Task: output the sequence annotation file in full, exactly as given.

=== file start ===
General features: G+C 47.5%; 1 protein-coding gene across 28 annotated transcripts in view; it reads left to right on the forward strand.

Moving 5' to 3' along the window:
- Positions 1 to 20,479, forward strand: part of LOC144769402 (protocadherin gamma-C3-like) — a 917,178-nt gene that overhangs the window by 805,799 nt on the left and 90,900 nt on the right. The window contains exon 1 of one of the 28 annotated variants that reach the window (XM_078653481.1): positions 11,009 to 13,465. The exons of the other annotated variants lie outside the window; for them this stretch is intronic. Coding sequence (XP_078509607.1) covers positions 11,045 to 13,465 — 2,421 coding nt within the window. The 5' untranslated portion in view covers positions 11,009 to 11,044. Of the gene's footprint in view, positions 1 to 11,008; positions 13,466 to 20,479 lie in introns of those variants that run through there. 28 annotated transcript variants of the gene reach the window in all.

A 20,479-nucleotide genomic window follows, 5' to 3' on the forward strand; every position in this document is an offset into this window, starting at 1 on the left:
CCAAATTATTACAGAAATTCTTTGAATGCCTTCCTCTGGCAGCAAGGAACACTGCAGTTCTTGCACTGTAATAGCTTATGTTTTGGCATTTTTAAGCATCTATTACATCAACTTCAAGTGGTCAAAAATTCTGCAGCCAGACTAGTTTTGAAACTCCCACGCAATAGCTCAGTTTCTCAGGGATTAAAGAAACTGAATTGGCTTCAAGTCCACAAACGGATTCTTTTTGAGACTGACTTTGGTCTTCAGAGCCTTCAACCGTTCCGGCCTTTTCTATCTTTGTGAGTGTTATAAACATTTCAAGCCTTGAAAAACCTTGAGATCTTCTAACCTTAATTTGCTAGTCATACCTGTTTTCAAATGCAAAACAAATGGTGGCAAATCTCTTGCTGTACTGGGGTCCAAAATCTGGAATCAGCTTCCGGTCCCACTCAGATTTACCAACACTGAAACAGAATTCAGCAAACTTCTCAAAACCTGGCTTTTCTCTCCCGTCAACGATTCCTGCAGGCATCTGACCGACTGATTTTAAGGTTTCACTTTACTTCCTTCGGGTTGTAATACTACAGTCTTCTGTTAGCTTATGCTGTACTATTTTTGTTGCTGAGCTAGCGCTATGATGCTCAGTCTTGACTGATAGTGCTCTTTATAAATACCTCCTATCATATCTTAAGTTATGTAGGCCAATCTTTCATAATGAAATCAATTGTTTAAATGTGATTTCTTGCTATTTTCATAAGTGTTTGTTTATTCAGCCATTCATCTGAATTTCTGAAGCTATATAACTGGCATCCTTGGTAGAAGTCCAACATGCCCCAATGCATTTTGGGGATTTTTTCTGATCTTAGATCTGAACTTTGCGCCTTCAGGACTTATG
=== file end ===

General features: G+C 47.5%; 1 protein-coding gene across 28 annotated transcripts in view; it reads left to right on the forward strand.

Moving 5' to 3' along the window:
- Positions 1 to 20,479, forward strand: part of LOC144769402 (protocadherin gamma-C3-like) — a 917,178-nt gene that overhangs the window by 805,799 nt on the left and 90,900 nt on the right. The window contains exon 1 of one of the 28 annotated variants that reach the window (XM_078653481.1): positions 11,009 to 13,465. The exons of the other annotated variants lie outside the window; for them this stretch is intronic. Coding sequence (XP_078509607.1) covers positions 11,045 to 13,465 — 2,421 coding nt within the window. The 5' untranslated portion in view covers positions 11,009 to 11,044. Of the gene's footprint in view, positions 1 to 11,008; positions 13,466 to 20,479 lie in introns of those variants that run through there. 28 annotated transcript variants of the gene reach the window in all.

A 20,479-nucleotide genomic window follows, 5' to 3' on the forward strand; every position in this document is an offset into this window, starting at 1 on the left:
CCAAATTATTACAGAAATTCTTTGAATGCCTTCCTCTGGCAGCAAGGAACACTGCAGTTCTTGCACTGTAATAGCTTATGTTTTGGCATTTTTAAGCATCTATTACATCAACTTCAAGTGGTCAAAAATTCTGCAGCCAGACTAGTTTTGAAACTCCCACGCAATAGCTCAGTTTCTCAGGGATTAAAGAAACTGAATTGGCTTCAAGTCCACAAACGGATTCTTTTTGAGACTGACTTTGGTCTTCAGAGCCTTCAACCGTTCCGGCCTTTTCTATCTTTGTGAGTGTTATAAACATTTCAAGCCTTGAAAAACCTTGAGATCTTCTAACCTTAATTTGCTAGTCATACCTGTTTTCAAATGCAAAACAAATGGTGGCAAATCTCTTGCTGTACTGGGGTCCAAAATCTGGAATCAGCTTCCGGTCCCACTCAGATTTACCAACACTGAAACAGAATTCAGCAAACTTCTCAAAACCTGGCTTTTCTCTCCCGTCAACGATTCCTGCAGGCATCTGACCGACTGATTTTAAGGTTTCACTTTACTTCCTTCGGGTTGTAATACTACAGTCTTCTGTTAGCTTATGCTGTACTATTTTTGTTGCTGAGCTAGCGCTATGATGCTCAGTCTTGACTGATAGTGCTCTTTATAAATACCTCCTATCATATCTTAAGTTATGTAGGCCAATCTTTCATAATGAAATCAATTGTTTAAATGTGATTTCTTGCTATTTTCATAAGTGTTTGTTTATTCAGCCATTCATCTGAATTTCTGAAGCTATATAACTGGCATCCTTGGTAGAAGTCCAACATGCCCCAATGCATTTTGGGGATTTTTTCTGATCTTAGATCTGAACTTTGCGCCTTCAGGACTTATG